By Richard van Pelt, WWI Correspondent

The Statesman devoted several articles and editorials on the meeting of the National Education Association In St. Paul, Minnesota. The topics reported and analyzed apparently have not been settled, even though a century has passed.

Sex Teaching To Be Common
To Be Placed on Same Basis as Spelling and Arithmetic, Says Prof.
Will Lose Its Sacredness States Dr. Charles Keene
Scores Wealth Club Woman Who Has Not Time To Teach Her Young

St. Paul, July 8 – “Sex instructions placed on the same basis as spelling and arithmetic will become so common that it will lose its sacredness,” asserted Dr. Charles H. Keene of Minneapolis, supervisor of hygiene and physical training before the national education association today.

Idle Rich Condemned

“We should have but the strongest condemnation for the wealthy club-going woman, who has not the time to teach her children the fundamental truths of lie, but who would throw the responsibility upon a teacher or a football coach,” he continued.

As speaker after speaker expressed similar views, it became apparent that the added duty of teaching sex hygiene would not be placed upon the American teacher if it could be prevented by the association.

Reporting on how the interpretation of the great writings of the past are understood today, the paper reported a speech by Stockton Axson, brother-in-law of President Wilson. In a lecture at the University of Oregon, Professor Axson looked at “Shakespeare’s Problem Plays”from the point of view of the modern:

“Only in a very general way can we regard these plays as social and political,”says Dr. Axson. “They rather suggest than define social and political questions. The real significance of them is that they are written by a man who, like all the greater moral philosophers, is impatient of false appearance and wants to get down to the fundamental reality of things.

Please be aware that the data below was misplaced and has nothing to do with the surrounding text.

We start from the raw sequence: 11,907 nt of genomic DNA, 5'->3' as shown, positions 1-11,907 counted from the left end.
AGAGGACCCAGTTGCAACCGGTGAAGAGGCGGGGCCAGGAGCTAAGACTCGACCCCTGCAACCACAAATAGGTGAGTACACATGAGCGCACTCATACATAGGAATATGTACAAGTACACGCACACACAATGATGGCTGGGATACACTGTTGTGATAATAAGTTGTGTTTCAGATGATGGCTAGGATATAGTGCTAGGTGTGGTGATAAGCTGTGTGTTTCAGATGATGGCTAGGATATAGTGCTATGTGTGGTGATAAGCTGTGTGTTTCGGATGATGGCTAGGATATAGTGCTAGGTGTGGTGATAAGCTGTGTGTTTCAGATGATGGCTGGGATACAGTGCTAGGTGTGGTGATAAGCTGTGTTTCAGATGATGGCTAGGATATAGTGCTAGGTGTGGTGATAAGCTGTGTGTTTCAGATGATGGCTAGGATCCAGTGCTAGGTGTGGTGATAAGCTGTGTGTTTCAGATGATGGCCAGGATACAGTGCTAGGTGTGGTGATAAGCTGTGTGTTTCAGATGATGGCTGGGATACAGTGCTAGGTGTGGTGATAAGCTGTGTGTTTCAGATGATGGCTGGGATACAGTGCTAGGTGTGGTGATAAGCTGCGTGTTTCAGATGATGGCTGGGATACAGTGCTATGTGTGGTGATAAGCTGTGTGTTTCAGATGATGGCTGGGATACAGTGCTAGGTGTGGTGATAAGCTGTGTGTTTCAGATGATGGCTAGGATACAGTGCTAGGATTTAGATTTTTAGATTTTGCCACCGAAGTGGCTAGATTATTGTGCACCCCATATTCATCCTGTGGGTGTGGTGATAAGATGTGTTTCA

“In ‘All’s Well That Ends Well, the problem is one that has to do with social inequality, but Shakespeare did not write as a modern democrat (with a small d) would write. Rather he is, like all doubtful men, distressed by the insolence which sometimes characterizes men of birth and wealth in their inability to see the inherent qualities of noble manhood and womanhood.

“In ‘Measure for Measure,’the problem is more connected with the state, the basic idea being that stringent laws, too stringently administered, must in the end defeat their own purposes. No system of government which does not take into account human nature can be a successful government, and even in the administration of law there must be some thought of mercy as well as justice. The attempt in this play was to legislature the ‘social evil’out of existence.

“Troilus and Cressida is quite the most bitter thing that Shakespeare ever wrote. The suggestions of the sex question which come up in these plays seem like those which are so likely to come up in modern problem plays, but on close scrutiny we see that they arise out of Shakespeare’s thinking in individuals’ relationship to each other and society. Troilus and Cressida is an attack on the rather work ideals [sic] of chivalry which poets in his day were still parting about long after they had lost all their vitality. Looked at from our modern point of view it is really a call to men to stop dreaming about the past and to accept the world as it is today.”

In Europe, the prospects of war were never far from the thoughts of Chancellors, foreign ministers, and ambassadors.

In Austria-Hungary, the emperor, Franz Joseph received the preliminary report on the assassination of the archduke. The chancellor, Count Berchtold notes that the Emperor seems ready for action against Serbia.

In Germany, after briefings by Chancellor Bethmann on the Serbian situation, the German Interior Minister Delbrück comments that “this is war,”and begins preparations accordingly.

In Britain, the Foreign Secretary, Sir Edward Grey tells the German Ambassador Lichnowsky that Britain has long been holding military talks with France and Russia. Grey, though, is confident that the Serbian crisis will not result in a European war. The Foreign Office Undersecretary, Harold Nicolson writes: “…I expect the storm will soon blow over.”